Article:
Accommodation in McKenna's (if required) 25 euros per night
A 3-day in-depth workshop for artists looking to use interactive digital media as part of an arts practice.
Art has always used technology. Whether the technology is a paintbrush or a smartphone, artists throughout history have sought to push the limits of technologies by experimenting, critiquing and breaking the rules around the tools that we all use.
This workshop will offer challenging ideas for professional visual artists through theory and practical skills developed over three days in an intensive workshop. A background to technology in art will be presented, including an introduction to unusual, atypical, obsolete and nonwestern technologies. Some examples will be given of artists and practitioners who use interactive technologies in their work. An outline of “open source” technology will be given, including an exploration of hacker culture, and a look at how the internet came to exist as it does.
There are many programming languages that artists use to make work such as procedural animations, interactive installations, light and sensor based artworks and more. We will focus first on building an understanding of the structure and rules of a programming language, learning the open source language Processing. This language was developed in 2001 by researches at MIT to be a high-level language for artists and designers who want to code. Processing is a useful way to learn to understand the rules of programming and how it can be useful for an artist. We will explore other DIY, free and open source technologies (FOSS), including hardware like Raspberry Pi microcomputers.
Once the theoretical and practical side of art and technology are established, we will have the skills to build new works using computer programs. Attendees will be encouraged to write new computer programs as artworks, either individually or collaboratively with other attendees. We will explore other programming languages and the possibilities of sensor technologies and Arduino and how they can be used in installations, and will consider how to select the right languages and technologies for a work.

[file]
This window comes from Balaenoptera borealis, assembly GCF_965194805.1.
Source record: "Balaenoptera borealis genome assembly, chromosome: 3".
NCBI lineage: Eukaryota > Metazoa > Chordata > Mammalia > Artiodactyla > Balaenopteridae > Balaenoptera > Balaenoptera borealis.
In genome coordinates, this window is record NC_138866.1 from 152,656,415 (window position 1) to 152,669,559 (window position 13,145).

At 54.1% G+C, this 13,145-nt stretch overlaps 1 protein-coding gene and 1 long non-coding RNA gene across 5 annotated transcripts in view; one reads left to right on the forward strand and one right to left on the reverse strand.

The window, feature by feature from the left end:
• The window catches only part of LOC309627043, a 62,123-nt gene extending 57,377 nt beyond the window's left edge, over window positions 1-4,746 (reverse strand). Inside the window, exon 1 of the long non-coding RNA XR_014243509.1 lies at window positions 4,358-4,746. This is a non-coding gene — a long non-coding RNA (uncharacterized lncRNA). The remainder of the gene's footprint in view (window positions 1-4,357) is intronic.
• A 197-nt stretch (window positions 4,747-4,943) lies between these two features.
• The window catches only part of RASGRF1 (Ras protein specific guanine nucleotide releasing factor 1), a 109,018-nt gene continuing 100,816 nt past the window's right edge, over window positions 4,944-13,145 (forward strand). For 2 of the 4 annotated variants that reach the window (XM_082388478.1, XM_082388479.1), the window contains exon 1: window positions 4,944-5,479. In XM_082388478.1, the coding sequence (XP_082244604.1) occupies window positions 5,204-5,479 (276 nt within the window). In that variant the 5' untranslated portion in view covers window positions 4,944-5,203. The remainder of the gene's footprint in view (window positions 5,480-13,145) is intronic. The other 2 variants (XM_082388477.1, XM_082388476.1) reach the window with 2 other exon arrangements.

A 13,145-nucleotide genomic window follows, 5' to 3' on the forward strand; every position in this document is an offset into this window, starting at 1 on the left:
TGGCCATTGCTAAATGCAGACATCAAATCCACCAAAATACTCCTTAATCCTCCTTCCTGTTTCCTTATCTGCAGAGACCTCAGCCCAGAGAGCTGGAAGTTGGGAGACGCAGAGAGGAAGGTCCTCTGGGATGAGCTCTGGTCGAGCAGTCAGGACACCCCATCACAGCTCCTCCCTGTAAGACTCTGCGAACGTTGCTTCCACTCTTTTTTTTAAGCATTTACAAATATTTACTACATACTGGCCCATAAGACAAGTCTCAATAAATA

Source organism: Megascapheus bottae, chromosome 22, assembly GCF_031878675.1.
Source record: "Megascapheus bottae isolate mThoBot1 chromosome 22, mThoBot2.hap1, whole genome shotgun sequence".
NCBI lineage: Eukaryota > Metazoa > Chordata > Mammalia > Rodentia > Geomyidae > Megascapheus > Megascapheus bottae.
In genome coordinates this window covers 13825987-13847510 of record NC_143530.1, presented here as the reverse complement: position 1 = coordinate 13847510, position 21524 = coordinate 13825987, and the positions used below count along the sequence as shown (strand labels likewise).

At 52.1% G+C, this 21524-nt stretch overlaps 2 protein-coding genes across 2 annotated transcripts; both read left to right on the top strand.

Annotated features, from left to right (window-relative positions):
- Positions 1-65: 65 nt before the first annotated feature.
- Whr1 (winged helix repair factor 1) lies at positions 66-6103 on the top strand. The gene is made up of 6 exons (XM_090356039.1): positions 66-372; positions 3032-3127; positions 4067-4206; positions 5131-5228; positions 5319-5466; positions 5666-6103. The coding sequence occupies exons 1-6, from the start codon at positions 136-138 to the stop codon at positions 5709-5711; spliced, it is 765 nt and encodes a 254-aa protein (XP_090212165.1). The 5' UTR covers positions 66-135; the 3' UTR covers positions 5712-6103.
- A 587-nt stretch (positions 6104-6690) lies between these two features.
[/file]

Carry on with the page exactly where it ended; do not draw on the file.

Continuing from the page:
No previous experience with computer programming is necessary, but note that this is a workshop for experienced visual artists who are seeking to expand an existing practice. The workshop will be collaborative and the attendees will be encouraged to learn from one another, guided by a holistic and open teaching method. Attendees will need access to their own computer. We can provide computer access but would recommend attendees bring a laptop if possible.
2) DIY electronics using sensors and Arduino: For interactive artworks using sensor input from visitors such as sound, touch, proximity, light or other avilable sensors
3) Critical technologies and FOSS in Art: An introduction to using “FOSS” (Free and Open Source) technologies to develop and share new work, and entry level introductions to using these technologies for networking and finding collaborators. These technologies are free alternatives to corporate technologies like Google, Facebook, Twitter etc. and are a useful arsenal in critical and cultural theory of artistic development.
There will be a maximum of 6 people on this course.
Shane Finan assembles objects into artworks, including electronics, interactive digital technologies, timber and painting. He holds a BA in Fine Art (IT Sligo 2008) and an Msc in Interactive Digital Media (Trinity College Dublin 2013). His work explores the impact of technology on human and nonhuman behaviour. He creates interactive art installations that encourage audiences to be part of the works that they encounter. He has completed residencies with Simularr at the University of Music and Performing Arts, (Graz, Austria 2022), Leitrim Sculpture Centre (2021), FIELD (University of Lincoln/Wellcome Trust, UK 2020-21) and VARC Visual Arts in Rural Communities (UK, 2021). HIs work has exhibited at Reboot Me Softly 19th annual Piksel Festival for Electronic Art and Free Technologies (Bergen, Norway 2021), Púca in the Machine (Blessington Library, Wicklow 2022), VARC and Newcastle Arts Centre (2021), tactus the 17th Athens Digital Arts Festival (2021). He has received funding from the Arts Council of Ireland (2020, 2021), Culture Ireland (2021), Wicklow Arts Office (2021, 2022) and Creative Ireland (2020).